"China is unlikely to take a leading role in defining the terms of the I.M.F.'s assistance program to Greece," said Eswar Prasad, a former head of the China desk at the I.M.F. "It is in China's interest to see the situation in Europe stabilized, as it is their most important export market. And they are likely to get behind whatever amount of assistance and types of conditions the I.M.F. thinks are most likely to achieve that objective."
China closely guards any details on the currency allocation of its reserves. Western bankers estimate that the Chinese reserves are about 70 percent invested in dollar-denominated assets, mainly Treasury notes and bonds, and 20 to 25 percent invested in euro-denominated assets, with the rest in British pounds, Japanese yen and other currencies.
Chinese officials have been looking for safe ways to invest the country's vast savings overseas, and euro-denominated government bonds had appeared until very recently as an attractive alternative to Treasuries, said Yu Yongding, a former member of the monetary policy committee of the People's Bank of China.
"China needs deep, liquid, safe financial markets," said Mr. Yu, who is the director of world economics and politics at the Chinese Academy of Social Sciences, an advisory body to China's cabinet.
Premier Wen Jiabao has even voiced public concern in the last year about rising American budget deficits and the ability of the United States to protect the buying power of Chinese money invested in Treasuries.
The People's Bank of China has financed its country's huge foreign reserves by borrowing money domestically, mainly from the state-owned banking system; the prospect of losses on those reserves has been a sensitive subject that is frequently censored when it pops up in Chinese Internet discussion forums.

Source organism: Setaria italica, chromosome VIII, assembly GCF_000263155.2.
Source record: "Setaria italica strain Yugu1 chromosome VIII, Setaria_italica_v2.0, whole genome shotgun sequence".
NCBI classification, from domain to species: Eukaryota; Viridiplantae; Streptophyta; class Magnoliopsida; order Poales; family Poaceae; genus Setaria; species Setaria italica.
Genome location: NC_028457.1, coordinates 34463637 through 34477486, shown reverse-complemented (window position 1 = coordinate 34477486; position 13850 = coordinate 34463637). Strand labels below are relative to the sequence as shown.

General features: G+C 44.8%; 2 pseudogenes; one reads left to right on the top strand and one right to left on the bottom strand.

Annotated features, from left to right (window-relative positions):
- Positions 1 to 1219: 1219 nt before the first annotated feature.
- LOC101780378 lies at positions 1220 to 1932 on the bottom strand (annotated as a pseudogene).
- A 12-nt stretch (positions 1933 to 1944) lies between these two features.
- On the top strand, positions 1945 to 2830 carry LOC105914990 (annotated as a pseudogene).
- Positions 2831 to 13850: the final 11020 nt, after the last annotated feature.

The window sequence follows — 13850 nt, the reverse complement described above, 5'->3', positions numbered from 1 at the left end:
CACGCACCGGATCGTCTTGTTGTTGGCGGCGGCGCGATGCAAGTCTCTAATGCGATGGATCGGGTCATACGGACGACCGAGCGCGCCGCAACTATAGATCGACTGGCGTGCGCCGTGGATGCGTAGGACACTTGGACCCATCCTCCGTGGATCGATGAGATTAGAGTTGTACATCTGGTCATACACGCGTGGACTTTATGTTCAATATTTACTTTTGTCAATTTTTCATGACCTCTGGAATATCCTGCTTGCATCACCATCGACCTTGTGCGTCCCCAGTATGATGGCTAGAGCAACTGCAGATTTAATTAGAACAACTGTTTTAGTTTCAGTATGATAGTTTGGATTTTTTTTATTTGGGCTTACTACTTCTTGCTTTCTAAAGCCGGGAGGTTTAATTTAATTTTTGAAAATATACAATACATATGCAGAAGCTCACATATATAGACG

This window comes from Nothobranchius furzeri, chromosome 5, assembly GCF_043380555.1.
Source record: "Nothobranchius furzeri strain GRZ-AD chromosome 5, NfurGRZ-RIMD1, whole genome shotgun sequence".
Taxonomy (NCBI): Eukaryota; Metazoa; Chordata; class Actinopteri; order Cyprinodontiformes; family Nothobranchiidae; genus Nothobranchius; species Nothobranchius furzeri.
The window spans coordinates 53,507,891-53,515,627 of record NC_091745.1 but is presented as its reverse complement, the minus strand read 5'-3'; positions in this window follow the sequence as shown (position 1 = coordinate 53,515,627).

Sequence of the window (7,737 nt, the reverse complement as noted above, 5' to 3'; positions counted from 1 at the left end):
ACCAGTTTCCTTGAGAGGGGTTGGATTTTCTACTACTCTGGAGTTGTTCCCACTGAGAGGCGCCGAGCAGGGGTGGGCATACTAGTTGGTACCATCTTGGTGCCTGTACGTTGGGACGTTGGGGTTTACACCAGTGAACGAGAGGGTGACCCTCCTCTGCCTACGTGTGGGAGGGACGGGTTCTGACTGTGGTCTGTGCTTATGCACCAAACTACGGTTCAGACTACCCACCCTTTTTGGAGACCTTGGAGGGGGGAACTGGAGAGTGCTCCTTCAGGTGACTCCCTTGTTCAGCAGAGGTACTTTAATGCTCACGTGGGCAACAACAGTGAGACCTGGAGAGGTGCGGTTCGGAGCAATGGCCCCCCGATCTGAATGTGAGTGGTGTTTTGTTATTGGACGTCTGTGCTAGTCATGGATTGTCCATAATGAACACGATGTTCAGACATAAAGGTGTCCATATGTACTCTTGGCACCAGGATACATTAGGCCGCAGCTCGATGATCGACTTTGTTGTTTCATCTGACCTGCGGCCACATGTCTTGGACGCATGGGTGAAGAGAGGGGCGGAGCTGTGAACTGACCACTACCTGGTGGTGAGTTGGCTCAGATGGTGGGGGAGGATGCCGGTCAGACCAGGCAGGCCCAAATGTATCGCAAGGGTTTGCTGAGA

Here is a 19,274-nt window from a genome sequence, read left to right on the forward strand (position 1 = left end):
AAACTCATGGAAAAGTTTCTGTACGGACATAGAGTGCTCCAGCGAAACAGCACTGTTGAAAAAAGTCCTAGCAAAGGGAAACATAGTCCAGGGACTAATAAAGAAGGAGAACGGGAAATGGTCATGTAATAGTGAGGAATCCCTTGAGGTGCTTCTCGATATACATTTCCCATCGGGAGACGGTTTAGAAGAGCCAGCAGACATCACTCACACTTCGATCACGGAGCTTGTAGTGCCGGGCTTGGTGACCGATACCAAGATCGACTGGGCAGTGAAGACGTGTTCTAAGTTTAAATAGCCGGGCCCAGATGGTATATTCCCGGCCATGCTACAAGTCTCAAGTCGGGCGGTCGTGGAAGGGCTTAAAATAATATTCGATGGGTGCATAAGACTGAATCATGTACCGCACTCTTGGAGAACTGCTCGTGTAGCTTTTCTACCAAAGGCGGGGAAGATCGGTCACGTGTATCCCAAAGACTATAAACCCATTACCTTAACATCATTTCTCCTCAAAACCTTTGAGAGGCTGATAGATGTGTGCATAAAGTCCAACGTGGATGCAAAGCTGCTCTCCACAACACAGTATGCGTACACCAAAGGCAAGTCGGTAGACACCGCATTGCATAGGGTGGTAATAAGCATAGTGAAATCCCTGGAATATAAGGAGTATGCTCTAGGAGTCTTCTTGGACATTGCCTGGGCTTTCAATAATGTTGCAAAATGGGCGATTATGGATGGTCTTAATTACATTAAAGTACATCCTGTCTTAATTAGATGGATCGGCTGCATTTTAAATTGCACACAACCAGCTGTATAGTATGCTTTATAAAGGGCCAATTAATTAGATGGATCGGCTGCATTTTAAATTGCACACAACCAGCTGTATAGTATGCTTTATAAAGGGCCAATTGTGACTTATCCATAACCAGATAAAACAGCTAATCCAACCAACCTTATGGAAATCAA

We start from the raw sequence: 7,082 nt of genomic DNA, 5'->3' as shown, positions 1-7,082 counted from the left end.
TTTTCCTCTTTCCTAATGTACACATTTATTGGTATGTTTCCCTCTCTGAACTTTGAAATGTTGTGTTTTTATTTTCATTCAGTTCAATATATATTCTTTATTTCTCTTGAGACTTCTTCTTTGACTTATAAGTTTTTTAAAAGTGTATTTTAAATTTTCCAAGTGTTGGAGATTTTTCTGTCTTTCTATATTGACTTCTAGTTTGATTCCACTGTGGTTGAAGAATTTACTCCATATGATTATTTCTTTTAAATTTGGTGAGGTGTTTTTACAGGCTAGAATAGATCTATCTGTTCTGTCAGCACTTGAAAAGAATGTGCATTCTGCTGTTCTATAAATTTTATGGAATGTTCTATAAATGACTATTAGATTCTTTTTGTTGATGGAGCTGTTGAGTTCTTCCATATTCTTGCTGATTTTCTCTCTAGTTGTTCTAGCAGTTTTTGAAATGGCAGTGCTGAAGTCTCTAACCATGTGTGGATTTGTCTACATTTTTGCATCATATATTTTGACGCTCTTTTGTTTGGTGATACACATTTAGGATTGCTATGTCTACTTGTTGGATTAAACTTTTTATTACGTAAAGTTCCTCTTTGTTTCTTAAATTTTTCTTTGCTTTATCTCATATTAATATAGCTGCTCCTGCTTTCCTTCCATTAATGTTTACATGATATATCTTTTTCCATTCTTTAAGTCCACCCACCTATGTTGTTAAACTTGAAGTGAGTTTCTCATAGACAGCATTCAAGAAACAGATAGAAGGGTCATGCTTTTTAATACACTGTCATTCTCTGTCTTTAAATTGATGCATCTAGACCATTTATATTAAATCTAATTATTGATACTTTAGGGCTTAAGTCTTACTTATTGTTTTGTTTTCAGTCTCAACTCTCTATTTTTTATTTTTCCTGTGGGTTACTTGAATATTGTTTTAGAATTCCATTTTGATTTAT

But any losses on European investments are likely to be modest, relative to China's overall reserves, barring an actual ripple of defaults across Europe.
The euro has lost a tenth of its value against the dollar in recent weeks. But a tenth of the 20 to 25 percent of the portfolio invested in euros still works out to a loss of only 2 to 2.5 percent on the entire portfolio.
Because the Chinese currency, the renminbi, is informally pegged at about 6.83 to the dollar, the euro's slump against the dollar has meant a slump against the renminbi as well. This is making Chinese goods more expensive in Europe.
"The slump in the euro has really affected our business, since Europe accounts for 80 percent of our business and we receive euros from our clients," said Wu Xiaozhan, the sales manager of Yiwu Disa Jewelry and Belt Company, a producer of beads and other costume jewelry components in Yiwu City, in east-central China. "These are all long-standing clients, so for the time being we have not considered raising prices or switching to invoicing in another currency. We will just bear the loss for now."
Chinese leaders have been preparing to break the renminbi's link to the dollar, because preserving that link has limited their ability to control speculative bubbles in the Chinese economy. It has also caused them to accumulate enormous foreign exchange reserves through currency market intervention.
[Source: By Keith Bradsher, Hong Kong, New York Times, 29Apr10]